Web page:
WARNING: While this novel is rarely graphic, themes involving death, murder and suicide make it appropriate for mature readers.
As he rose from the depths of the mine to the surface, Milo released his mask and sucked at the fresh air. Twenty other miners packed in closely around him did the same. Human and humanoid, they were equally coated in vercury dust, a silvery residue that clung like silk and tasted of ash. In the back, someone coughed. For a last moment, after the elevator jerked to a stop but before the accordion gate retracted, Milo felt the unspoken relief that united them all, and then the gate released them to disperse across the yard and up the darkening streets of Dixonas.
Milo rubbed his nose and sneezed, smearing the metallic grime on his knuckles. He hoped dinner would be waiting for him at home.
His friend Benny fell into step beside him as they started up the slope.
"Did you hear about the guy in one-twenty-one D?" Benny asked.
"Yes," Milo said. Despite the ache in his muscles, he could feel his mind expanding, shedding the darkness and focus of work
"He had his beacon off," Benny said.
"You think he was scavenging?"
"No idea," Milo said.
He didn't want to talk about the dead miner. Any death in the mine reminded him of his father, and Benny ought to know that.
Milo shifted his lunchbox to his other hand and peered over the shops to the evening sky. He'd never say so, but he liked to imagine his father's spirit was up there, traveling alongside his sister's, restless with unfinished business, or better yet, exploring. He searched for a star, any star in the deepening violet, until he found a low one and felt an inner tick of rightness, the pinpoint of sorrow.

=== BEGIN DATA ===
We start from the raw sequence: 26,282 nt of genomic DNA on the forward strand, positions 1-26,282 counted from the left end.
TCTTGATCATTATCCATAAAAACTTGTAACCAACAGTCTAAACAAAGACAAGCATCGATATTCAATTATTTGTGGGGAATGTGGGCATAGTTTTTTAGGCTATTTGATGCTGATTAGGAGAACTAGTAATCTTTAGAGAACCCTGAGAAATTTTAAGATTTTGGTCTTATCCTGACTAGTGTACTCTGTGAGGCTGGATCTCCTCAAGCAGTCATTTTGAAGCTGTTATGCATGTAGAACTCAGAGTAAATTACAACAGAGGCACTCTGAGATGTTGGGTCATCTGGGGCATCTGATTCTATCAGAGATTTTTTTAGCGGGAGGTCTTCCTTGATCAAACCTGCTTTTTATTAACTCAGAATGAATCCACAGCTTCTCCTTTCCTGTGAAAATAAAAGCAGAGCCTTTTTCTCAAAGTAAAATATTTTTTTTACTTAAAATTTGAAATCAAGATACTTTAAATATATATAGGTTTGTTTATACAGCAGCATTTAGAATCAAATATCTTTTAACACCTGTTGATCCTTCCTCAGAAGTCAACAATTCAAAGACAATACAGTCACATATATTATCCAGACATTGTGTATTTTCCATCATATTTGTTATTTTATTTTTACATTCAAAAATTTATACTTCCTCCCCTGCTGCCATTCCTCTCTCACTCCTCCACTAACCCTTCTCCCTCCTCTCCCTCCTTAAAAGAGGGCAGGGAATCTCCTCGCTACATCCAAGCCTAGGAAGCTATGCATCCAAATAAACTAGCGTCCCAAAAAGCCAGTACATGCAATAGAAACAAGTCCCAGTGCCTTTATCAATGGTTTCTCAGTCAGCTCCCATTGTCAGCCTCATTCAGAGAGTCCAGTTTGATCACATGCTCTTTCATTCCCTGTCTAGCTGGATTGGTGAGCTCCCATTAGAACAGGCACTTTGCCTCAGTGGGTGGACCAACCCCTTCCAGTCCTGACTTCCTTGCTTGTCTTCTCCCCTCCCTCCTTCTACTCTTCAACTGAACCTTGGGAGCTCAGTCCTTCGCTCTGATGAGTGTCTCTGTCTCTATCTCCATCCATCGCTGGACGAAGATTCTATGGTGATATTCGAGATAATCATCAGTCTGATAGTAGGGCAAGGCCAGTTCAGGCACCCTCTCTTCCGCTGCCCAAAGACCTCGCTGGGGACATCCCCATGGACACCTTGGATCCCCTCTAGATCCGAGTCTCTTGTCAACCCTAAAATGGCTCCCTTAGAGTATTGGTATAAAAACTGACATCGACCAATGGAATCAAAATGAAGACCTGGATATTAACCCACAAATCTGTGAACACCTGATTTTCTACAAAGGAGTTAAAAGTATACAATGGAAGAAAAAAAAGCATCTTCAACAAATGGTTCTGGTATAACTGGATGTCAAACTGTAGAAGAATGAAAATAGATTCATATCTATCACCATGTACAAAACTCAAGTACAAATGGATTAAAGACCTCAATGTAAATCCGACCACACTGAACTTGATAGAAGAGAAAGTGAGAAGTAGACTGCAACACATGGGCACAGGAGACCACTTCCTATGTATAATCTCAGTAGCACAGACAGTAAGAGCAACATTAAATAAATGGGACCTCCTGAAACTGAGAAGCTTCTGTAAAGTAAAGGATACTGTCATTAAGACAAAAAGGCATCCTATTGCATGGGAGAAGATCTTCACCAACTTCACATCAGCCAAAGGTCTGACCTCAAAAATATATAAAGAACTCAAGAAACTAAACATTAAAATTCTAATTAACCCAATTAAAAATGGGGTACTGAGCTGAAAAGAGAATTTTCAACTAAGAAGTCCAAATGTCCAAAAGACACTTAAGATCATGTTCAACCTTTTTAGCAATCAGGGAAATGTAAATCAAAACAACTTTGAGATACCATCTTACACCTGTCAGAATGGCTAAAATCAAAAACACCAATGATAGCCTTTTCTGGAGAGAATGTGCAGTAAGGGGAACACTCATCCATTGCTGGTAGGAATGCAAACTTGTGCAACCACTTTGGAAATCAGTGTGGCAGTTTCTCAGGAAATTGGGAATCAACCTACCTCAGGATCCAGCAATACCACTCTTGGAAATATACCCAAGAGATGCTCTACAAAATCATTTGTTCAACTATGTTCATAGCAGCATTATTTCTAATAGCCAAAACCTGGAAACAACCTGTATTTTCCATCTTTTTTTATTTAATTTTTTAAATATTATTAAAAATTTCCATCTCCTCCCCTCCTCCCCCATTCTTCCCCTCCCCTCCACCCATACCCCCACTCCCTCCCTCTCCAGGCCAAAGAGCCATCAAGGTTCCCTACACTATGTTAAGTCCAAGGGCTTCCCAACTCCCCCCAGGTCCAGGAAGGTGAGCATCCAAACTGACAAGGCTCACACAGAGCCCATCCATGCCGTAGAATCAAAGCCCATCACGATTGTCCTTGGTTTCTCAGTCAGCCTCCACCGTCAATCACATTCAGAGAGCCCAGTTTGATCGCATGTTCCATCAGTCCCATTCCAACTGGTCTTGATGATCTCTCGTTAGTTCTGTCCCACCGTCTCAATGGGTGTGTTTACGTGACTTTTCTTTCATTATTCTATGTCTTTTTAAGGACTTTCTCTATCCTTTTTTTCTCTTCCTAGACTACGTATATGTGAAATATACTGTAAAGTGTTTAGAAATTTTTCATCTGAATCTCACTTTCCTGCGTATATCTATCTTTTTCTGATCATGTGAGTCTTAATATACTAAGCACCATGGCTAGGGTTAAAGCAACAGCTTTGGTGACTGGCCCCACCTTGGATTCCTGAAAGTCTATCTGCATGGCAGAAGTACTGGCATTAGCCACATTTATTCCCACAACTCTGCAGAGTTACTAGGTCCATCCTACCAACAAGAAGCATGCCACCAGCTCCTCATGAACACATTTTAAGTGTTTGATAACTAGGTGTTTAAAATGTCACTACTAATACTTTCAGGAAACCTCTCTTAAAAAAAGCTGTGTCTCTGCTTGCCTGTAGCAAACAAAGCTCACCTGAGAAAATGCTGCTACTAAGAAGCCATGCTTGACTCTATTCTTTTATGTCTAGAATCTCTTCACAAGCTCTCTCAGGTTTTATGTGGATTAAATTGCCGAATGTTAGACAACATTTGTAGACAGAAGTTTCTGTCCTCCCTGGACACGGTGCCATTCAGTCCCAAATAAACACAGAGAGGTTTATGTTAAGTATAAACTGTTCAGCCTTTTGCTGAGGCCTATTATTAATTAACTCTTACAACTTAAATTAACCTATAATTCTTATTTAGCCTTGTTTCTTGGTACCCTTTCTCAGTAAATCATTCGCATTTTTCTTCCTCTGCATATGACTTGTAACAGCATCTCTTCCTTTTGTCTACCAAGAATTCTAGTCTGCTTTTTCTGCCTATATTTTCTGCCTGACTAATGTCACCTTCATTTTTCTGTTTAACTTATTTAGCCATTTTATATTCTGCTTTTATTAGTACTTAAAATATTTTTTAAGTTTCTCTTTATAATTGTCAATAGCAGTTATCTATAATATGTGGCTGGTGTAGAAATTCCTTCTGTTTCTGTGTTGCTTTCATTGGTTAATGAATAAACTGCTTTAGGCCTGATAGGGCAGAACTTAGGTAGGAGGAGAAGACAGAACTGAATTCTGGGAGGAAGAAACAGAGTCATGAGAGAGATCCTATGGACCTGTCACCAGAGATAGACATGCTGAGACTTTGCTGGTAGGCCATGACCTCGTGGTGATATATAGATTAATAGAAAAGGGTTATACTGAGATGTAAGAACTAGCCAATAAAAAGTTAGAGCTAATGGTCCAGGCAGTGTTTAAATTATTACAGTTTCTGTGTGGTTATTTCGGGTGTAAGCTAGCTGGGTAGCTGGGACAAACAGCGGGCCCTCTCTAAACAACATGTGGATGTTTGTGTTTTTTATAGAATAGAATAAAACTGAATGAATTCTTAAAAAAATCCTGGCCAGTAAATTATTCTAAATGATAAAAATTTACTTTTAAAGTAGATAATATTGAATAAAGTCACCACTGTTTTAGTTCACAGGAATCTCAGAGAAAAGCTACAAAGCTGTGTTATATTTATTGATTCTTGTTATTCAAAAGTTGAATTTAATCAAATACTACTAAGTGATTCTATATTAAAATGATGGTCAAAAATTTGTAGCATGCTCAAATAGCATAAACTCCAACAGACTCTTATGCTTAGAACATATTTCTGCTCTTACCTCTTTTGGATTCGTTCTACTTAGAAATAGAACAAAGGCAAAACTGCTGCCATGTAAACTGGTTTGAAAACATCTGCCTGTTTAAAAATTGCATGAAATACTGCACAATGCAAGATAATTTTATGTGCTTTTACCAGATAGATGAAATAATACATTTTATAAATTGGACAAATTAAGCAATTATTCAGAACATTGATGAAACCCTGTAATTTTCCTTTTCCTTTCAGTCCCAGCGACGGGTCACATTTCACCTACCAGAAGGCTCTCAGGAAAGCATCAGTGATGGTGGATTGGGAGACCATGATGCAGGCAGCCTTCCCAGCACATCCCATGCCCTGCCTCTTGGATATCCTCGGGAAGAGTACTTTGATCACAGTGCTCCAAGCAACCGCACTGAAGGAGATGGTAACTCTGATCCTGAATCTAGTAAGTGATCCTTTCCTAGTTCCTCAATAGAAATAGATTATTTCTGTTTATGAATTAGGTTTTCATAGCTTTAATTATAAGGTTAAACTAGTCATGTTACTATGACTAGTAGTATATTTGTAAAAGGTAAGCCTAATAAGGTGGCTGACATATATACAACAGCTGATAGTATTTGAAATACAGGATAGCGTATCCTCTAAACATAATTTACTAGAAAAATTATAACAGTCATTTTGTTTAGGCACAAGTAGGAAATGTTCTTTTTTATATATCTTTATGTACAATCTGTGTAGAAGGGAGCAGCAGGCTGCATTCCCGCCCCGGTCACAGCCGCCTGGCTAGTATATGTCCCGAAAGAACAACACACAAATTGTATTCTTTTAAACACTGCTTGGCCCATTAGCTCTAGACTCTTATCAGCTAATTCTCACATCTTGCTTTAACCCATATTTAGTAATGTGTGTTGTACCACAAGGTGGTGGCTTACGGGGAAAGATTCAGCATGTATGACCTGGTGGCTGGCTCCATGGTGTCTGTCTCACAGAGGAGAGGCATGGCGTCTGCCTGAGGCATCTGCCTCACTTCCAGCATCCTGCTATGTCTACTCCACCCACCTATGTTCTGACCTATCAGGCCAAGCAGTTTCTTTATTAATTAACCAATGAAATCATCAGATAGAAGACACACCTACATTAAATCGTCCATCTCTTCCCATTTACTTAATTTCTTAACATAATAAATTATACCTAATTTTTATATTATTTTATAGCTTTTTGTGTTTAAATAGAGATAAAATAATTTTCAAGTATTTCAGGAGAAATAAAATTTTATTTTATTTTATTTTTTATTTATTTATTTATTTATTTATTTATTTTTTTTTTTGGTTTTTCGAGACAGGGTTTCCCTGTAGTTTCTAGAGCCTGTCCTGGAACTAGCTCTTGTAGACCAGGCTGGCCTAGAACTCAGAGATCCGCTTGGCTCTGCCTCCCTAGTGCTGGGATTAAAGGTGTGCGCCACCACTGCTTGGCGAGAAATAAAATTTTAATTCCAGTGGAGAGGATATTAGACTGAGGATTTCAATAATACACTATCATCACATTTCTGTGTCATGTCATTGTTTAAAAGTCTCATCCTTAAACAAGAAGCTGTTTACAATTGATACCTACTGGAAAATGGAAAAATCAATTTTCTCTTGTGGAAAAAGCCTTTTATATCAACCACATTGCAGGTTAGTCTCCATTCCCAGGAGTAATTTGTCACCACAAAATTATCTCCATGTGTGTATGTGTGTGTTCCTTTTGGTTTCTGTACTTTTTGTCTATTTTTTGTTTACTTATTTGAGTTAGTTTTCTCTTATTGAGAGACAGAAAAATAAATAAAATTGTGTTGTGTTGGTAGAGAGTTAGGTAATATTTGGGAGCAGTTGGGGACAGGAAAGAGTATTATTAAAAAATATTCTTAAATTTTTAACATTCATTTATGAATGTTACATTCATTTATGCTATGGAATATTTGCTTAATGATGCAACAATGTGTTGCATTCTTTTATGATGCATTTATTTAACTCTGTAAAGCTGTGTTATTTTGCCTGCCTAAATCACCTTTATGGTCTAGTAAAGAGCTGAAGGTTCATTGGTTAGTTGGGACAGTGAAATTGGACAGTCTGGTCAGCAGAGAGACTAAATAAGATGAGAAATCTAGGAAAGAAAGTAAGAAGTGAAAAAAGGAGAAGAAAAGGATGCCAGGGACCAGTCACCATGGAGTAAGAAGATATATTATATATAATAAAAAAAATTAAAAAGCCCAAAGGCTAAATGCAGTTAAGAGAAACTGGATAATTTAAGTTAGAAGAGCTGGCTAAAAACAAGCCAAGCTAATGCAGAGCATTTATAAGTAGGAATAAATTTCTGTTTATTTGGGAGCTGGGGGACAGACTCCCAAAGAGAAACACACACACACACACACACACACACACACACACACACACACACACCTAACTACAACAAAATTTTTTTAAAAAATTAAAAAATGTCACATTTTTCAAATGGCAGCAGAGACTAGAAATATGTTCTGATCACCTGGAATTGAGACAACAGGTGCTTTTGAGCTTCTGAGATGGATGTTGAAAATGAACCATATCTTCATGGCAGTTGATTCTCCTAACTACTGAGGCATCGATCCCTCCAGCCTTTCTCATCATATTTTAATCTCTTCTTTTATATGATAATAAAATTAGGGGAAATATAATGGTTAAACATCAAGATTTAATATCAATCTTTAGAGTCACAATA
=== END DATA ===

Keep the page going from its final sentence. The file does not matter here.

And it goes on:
They reached the top of the hill where the city flattened out and the boardwalk stretched along the skyport. Several families lingered there, waiting for the miners, and a brown, dark-haired girl stood alone by the railing, coolly observing the miners as they passed. Her gray coat was open in the front, revealing a swath of vibrant yellow like the inner layer of a breaking chrysalis, and Milo recognized Denisha at once. He felt a childish, embarrassed temptation to ignore her, and turned his face so she wouldn't identify him.
She couldn't be there for him. They'd had only one awkward night together, and she couldn't wish to repeat it any more than he did. When he was well past, he glanced back once more to find her still watching the miners as they crested the hill.
"You coming to Ito Glow tonight later?" Benny asked. "Ditri will be there."
"No. But thanks."
That was part of it. "No, I'm just not in the mood," Milo said.
They edged past a group of kids that were clustered around one boy's phone.
"All the more reason to go, if you ask me," Benny said.
Milo half listened as Benny expounded upon his favorite bands and which ones might be playing at Ito Glow. Milo was still needled by the image of Denisha standing there so idly and expectantly, and he couldn't figure out why. Domling girls rarely came to Dixonas. Denisha was out of place, almost predatory, but it wasn't just that, or that he'd struck out with her.
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Ari & MiloTeen Fiction
She lives in the clouds. He lives for the mines. They're never supposed to meet. But they do. In a world where the super-rich literally live in the clouds, golden girl Ari Chaput aims to find a cure for the disease that's killing her mother. At the...